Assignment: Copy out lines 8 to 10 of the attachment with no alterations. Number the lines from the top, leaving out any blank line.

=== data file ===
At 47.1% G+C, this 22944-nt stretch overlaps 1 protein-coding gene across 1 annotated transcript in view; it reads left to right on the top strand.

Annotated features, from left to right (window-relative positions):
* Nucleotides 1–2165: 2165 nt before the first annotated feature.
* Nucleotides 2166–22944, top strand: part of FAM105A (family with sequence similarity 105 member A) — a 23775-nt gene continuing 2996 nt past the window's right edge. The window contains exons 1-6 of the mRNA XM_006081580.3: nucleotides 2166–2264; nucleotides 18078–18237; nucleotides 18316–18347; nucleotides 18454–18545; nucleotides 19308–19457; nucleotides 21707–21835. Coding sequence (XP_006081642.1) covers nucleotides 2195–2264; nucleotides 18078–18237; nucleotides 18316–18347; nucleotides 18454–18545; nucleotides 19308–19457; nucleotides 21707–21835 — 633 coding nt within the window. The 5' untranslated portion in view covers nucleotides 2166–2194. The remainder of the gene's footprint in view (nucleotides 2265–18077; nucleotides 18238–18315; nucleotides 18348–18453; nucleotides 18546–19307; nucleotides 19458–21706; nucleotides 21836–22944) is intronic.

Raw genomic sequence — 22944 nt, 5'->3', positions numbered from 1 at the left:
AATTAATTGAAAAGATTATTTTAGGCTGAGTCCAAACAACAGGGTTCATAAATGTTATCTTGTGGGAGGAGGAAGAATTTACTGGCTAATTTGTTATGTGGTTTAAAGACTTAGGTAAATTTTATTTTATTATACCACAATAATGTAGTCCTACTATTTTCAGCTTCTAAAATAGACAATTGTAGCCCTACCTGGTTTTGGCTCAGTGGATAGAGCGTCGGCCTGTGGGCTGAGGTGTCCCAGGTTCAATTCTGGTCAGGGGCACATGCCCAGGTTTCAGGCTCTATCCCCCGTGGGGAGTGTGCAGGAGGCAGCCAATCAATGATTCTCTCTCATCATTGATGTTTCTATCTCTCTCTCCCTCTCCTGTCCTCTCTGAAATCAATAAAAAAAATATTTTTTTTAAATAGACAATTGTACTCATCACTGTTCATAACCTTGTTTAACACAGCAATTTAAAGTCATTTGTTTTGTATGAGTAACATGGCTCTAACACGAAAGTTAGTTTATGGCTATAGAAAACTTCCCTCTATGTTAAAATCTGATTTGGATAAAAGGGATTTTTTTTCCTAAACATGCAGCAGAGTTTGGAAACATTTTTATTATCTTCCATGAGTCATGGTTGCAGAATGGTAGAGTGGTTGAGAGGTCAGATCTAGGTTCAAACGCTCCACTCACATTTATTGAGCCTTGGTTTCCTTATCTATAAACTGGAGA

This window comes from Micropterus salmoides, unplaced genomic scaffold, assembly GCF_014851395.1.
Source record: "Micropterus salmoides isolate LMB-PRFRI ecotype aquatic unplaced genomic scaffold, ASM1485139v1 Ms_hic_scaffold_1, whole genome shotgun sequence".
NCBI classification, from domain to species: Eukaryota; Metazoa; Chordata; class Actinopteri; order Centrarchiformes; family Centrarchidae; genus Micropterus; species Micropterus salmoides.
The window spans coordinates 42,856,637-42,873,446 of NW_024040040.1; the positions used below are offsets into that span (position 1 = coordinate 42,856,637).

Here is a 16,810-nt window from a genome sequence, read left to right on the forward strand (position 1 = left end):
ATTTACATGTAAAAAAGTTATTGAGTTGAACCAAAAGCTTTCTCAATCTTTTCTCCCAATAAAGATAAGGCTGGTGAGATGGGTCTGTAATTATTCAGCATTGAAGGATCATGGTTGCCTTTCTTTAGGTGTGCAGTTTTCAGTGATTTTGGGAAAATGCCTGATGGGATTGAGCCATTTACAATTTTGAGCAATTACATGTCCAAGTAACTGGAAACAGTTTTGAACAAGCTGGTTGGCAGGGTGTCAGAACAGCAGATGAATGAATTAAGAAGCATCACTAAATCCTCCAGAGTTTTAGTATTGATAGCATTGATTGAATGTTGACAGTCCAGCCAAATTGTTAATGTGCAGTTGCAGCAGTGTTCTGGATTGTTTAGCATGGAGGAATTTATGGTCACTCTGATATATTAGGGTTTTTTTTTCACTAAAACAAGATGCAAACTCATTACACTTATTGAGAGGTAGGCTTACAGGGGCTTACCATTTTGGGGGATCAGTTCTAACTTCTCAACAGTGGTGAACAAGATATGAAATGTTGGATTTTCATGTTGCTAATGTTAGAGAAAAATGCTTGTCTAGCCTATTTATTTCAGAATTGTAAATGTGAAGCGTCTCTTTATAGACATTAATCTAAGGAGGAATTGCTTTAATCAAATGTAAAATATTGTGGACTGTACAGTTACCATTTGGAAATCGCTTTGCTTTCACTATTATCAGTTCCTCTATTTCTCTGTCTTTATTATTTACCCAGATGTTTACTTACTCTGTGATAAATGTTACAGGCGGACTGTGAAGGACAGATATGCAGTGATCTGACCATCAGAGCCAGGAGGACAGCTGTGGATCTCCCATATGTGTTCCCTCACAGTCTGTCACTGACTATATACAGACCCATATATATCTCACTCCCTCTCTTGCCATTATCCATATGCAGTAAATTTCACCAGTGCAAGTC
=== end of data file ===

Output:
Source record: "Micropterus salmoides isolate LMB-PRFRI ecotype aquatic unplaced genomic scaffold, ASM1485139v1 Ms_hic_scaffold_1, whole genome shotgun sequence".
NCBI classification, from domain to species: Eukaryota; Metazoa; Chordata; class Actinopteri; order Centrarchiformes; family Centrarchidae; genus Micropterus; species Micropterus salmoides.
The window spans coordinates 42,856,637-42,873,446 of NW_024040040.1; the positions used below are offsets into that span (position 1 = coordinate 42,856,637).